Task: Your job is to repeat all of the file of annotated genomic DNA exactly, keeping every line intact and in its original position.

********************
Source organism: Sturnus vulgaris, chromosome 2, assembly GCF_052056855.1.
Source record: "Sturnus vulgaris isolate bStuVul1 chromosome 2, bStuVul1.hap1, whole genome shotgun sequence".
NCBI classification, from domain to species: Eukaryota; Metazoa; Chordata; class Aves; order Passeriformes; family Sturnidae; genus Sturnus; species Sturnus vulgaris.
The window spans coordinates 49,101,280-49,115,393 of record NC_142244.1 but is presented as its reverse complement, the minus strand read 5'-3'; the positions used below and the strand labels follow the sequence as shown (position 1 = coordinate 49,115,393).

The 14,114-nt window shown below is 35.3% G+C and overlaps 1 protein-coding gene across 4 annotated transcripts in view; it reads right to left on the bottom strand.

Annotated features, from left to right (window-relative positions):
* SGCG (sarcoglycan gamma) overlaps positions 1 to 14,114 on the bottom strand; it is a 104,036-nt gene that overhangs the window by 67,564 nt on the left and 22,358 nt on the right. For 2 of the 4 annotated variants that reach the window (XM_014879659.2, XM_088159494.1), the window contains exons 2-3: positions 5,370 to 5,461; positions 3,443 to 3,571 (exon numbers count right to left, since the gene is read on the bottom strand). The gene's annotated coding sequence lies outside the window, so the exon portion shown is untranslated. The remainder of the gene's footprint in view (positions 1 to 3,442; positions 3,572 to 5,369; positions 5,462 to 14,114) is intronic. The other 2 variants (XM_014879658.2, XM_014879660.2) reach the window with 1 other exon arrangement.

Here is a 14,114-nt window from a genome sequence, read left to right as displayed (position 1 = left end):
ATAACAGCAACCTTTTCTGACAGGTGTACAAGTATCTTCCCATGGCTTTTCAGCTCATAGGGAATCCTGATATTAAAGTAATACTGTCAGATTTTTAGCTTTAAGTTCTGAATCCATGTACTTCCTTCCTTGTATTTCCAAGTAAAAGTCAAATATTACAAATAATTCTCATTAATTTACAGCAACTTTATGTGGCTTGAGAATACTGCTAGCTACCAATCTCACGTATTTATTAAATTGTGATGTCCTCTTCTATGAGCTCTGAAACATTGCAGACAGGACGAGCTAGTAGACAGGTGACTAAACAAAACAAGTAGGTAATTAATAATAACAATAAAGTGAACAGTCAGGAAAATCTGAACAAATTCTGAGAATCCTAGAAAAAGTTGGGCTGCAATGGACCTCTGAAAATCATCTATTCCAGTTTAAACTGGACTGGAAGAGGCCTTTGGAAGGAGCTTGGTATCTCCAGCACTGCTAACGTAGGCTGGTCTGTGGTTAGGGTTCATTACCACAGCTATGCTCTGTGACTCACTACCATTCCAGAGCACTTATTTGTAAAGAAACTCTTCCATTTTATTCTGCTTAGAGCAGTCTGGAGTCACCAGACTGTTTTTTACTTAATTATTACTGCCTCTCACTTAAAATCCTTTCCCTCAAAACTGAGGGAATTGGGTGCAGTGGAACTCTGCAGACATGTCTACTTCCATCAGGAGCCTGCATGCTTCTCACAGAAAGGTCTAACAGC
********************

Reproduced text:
Source organism: Sturnus vulgaris, chromosome 2, assembly GCF_052056855.1.
Source record: "Sturnus vulgaris isolate bStuVul1 chromosome 2, bStuVul1.hap1, whole genome shotgun sequence".
NCBI classification, from domain to species: Eukaryota; Metazoa; Chordata; class Aves; order Passeriformes; family Sturnidae; genus Sturnus; species Sturnus vulgaris.
The window spans coordinates 49,101,280-49,115,393 of record NC_142244.1 but is presented as its reverse complement, the minus strand read 5'-3'; the positions used below and the strand labels follow the sequence as shown (position 1 = coordinate 49,115,393).

The 14,114-nt window shown below is 35.3% G+C and overlaps 1 protein-coding gene across 4 annotated transcripts in view; it reads right to left on the bottom strand.

Annotated features, from left to right (window-relative positions):
* SGCG (sarcoglycan gamma) overlaps positions 1 to 14,114 on the bottom strand; it is a 104,036-nt gene that overhangs the window by 67,564 nt on the left and 22,358 nt on the right. For 2 of the 4 annotated variants that reach the window (XM_014879659.2, XM_088159494.1), the window contains exons 2-3: positions 5,370 to 5,461; positions 3,443 to 3,571 (exon numbers count right to left, since the gene is read on the bottom strand). The gene's annotated coding sequence lies outside the window, so the exon portion shown is untranslated. The remainder of the gene's footprint in view (positions 1 to 3,442; positions 3,572 to 5,369; positions 5,462 to 14,114) is intronic. The other 2 variants (XM_014879658.2, XM_014879660.2) reach the window with 1 other exon arrangement.

Here is a 14,114-nt window from a genome sequence, read left to right as displayed (position 1 = left end):
ATAACAGCAACCTTTTCTGACAGGTGTACAAGTATCTTCCCATGGCTTTTCAGCTCATAGGGAATCCTGATATTAAAGTAATACTGTCAGATTTTTAGCTTTAAGTTCTGAATCCATGTACTTCCTTCCTTGTATTTCCAAGTAAAAGTCAAATATTACAAATAATTCTCATTAATTTACAGCAACTTTATGTGGCTTGAGAATACTGCTAGCTACCAATCTCACGTATTTATTAAATTGTGATGTCCTCTTCTATGAGCTCTGAAACATTGCAGACAGGACGAGCTAGTAGACAGGTGACTAAACAAAACAAGTAGGTAATTAATAATAACAATAAAGTGAACAGTCAGGAAAATCTGAACAAATTCTGAGAATCCTAGAAAAAGTTGGGCTGCAATGGACCTCTGAAAATCATCTATTCCAGTTTAAACTGGACTGGAAGAGGCCTTTGGAAGGAGCTTGGTATCTCCAGCACTGCTAACGTAGGCTGGTCTGTGGTTAGGGTTCATTACCACAGCTATGCTCTGTGACTCACTACCATTCCAGAGCACTTATTTGTAAAGAAACTCTTCCATTTTATTCTGCTTAGAGCAGTCTGGAGTCACCAGACTGTTTTTTACTTAATTATTACTGCCTCTCACTTAAAATCCTTTCCCTCAAAACTGAGGGAATTGGGTGCAGTGGAACTCTGCAGACATGTCTACTTCCATCAGGAGCCTGCATGCTTCTCACAGAAAGGTCTAACAGC